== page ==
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Everyone has a say: Democratic member control in cooperatives | The Homepage

By Ron Gaydos

Editor’s note: Regular readers of The Homepage may know that a coalition of Hazelwood community groups is working to open a cooperative grocery store on the 4800 block of Second Avenue. This article is the second in a series exploring the seven principles of cooperative businesses. The first was published in the September issue.

In the late 1930s, Spanish dictator Francisco Franco’s repression of Basque people inflicted desperate times in the Basque Country. So in 1956, a priest named Jose Arizmendi organized a cooperative to help people learn skills and make things they needed. Their first product was a paraffin heater for cooking.

Fast forward to 2016 and the Mondragon Cooperatives, which Arizmendi founded, is a $12 billion network of 120 cooperatives employing over 70,000 workers. Workers elect their management and vote in the major decisions of each cooperative, as well as in the seven governing councils in the Mondragon Corporation.

A man with light-brown skin, wearing a white shirt and light blue tie, sits at a desk
Iñigo Ucín, president of Mondragón Corporación. Image licensed under the Creative Commons Attribution-Share Alike 4.0 International

As Mondragon General Council President Inigo Ucin puts it, Mondragon is “a business model with a difference, based on inter-company cooperation, people playing a leading role and commitment to developing our environment. It’s a fair, equitable and supportive proposal, and we sum it up in our slogan ‘Humanity at Work.’”

Cooperatives are business enterprises managed and led by all of their workers or members rather than through a top-down organizational structure. There is no “boss” whose word is final in a cooperative, but they do have rules, policies and procedures put in place by members. These ensure smooth operations. Any efficient business needs predictable and fair rules, and cooperatives are more likely to have them.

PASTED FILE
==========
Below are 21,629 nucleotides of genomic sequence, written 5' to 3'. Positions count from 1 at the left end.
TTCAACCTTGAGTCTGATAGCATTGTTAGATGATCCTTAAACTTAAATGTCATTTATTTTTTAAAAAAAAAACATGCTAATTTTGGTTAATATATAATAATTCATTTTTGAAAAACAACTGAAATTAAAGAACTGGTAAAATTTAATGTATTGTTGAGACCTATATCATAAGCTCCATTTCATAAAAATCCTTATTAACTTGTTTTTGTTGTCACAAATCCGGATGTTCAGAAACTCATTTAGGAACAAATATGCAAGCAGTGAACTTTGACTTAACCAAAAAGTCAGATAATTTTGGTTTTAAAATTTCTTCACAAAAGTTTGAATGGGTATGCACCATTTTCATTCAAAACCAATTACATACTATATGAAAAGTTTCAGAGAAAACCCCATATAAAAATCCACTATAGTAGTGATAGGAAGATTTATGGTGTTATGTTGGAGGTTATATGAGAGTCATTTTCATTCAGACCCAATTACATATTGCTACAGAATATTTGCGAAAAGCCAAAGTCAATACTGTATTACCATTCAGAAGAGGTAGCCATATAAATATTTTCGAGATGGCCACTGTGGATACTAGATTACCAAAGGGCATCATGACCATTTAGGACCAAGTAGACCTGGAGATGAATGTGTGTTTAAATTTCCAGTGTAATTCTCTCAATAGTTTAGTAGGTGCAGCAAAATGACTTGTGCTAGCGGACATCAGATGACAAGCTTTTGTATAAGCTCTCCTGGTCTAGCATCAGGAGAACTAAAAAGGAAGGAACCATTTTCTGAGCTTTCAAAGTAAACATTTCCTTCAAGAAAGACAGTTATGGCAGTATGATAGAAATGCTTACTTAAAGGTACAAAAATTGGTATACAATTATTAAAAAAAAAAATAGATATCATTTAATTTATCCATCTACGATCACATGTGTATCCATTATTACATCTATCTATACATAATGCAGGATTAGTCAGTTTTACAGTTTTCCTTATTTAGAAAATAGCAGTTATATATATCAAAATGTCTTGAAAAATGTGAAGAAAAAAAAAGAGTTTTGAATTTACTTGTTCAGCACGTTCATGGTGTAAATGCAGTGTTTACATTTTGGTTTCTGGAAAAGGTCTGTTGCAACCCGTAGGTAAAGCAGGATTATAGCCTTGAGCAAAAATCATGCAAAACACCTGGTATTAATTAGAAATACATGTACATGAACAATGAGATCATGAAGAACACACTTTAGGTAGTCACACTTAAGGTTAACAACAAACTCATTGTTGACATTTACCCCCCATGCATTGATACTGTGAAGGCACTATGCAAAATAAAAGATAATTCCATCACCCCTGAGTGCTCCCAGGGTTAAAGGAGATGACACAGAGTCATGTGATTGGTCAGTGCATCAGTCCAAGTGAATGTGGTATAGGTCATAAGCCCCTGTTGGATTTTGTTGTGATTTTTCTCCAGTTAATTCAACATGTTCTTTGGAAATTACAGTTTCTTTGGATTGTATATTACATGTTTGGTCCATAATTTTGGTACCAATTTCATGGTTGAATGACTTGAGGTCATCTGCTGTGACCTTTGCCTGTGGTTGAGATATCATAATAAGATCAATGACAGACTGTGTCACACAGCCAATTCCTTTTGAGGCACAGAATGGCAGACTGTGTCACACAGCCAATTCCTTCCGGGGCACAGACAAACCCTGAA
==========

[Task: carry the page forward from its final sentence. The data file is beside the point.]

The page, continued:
This article explores democratic member control, one of the fundamental cooperative principles, and what it means to workers and consumers. Here are all seven of the fundamental cooperative principles:

  • Voluntary and open membership

  • Democratic member control

  • Members’ economic participation

  • Autonomous and independent operation

  • Education, training and open information

  • Cooperation among cooperatives

  • Concern for community

Democratic decision-making is one of the most important pieces of the cooperative puzzle and one of the features that most clearly distinguishes cooperatives from conventional, hierarchical businesses.

Early examples in the United States include a mutual aid agency for firefighting, utopian communities and a labor organization.

Benjamin Franklin co-founded the Union Fire Company in 1736 as one of the first volunteer fire departments in the United States. The members wrote the rules for working together.

The nine Harmonist communities in Ohio, Pennsylvania and New York state were productive farming and craft-making communities from the early 1800s into the 20th century. They were democratically run without hierarchy.